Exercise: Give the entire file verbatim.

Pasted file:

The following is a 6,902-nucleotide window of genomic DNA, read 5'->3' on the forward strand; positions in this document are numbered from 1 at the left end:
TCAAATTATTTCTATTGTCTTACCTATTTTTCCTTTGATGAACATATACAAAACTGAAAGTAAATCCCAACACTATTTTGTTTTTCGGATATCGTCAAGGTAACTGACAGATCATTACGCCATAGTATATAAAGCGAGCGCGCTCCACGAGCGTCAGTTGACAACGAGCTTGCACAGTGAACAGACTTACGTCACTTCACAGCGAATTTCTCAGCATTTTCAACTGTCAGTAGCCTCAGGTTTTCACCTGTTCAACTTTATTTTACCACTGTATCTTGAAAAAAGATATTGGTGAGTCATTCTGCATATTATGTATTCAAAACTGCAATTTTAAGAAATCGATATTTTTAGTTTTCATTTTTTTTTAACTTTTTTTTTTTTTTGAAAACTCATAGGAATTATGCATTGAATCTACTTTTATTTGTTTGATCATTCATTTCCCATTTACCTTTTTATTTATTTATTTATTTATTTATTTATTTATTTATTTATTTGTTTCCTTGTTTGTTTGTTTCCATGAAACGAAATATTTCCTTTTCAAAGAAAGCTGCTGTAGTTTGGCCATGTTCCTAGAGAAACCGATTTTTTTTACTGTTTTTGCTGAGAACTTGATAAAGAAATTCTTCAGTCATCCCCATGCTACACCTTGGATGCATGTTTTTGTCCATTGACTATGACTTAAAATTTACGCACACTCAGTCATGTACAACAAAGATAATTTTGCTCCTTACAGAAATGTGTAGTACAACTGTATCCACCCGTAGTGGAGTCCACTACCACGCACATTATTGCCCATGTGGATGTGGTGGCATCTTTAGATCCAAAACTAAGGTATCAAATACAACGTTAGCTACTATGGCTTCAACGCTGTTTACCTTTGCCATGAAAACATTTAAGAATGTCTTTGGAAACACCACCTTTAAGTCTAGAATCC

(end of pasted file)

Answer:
The following is a 6,902-nucleotide window of genomic DNA, read 5'->3' on the forward strand; positions in this document are numbered from 1 at the left end:
TCAAATTATTTCTATTGTCTTACCTATTTTTCCTTTGATGAACATATACAAAACTGAAAGTAAATCCCAACACTATTTTGTTTTTCGGATATCGTCAAGGTAACTGACAGATCATTACGCCATAGTATATAAAGCGAGCGCGCTCCACGAGCGTCAGTTGACAACGAGCTTGCACAGTGAACAGACTTACGTCACTTCACAGCGAATTTCTCAGCATTTTCAACTGTCAGTAGCCTCAGGTTTTCACCTGTTCAACTTTATTTTACCACTGTATCTTGAAAAAAGATATTGGTGAGTCATTCTGCATATTATGTATTCAAAACTGCAATTTTAAGAAATCGATATTTTTAGTTTTCATTTTTTTTTAACTTTTTTTTTTTTTTGAAAACTCATAGGAATTATGCATTGAATCTACTTTTATTTGTTTGATCATTCATTTCCCATTTACCTTTTTATTTATTTATTTATTTATTTATTTATTTATTTATTTATTTGTTTCCTTGTTTGTTTGTTTCCATGAAACGAAATATTTCCTTTTCAAAGAAAGCTGCTGTAGTTTGGCCATGTTCCTAGAGAAACCGATTTTTTTTACTGTTTTTGCTGAGAACTTGATAAAGAAATTCTTCAGTCATCCCCATGCTACACCTTGGATGCATGTTTTTGTCCATTGACTATGACTTAAAATTTACGCACACTCAGTCATGTACAACAAAGATAATTTTGCTCCTTACAGAAATGTGTAGTACAACTGTATCCACCCGTAGTGGAGTCCACTACCACGCACATTATTGCCCATGTGGATGTGGTGGCATCTTTAGATCCAAAACTAAGGTATCAAATACAACGTTAGCTACTATGGCTTCAACGCTGTTTACCTTTGCCATGAAAACATTTAAGAATGTCTTTGGAAACACCACCTTTAAGTCTAGAATCC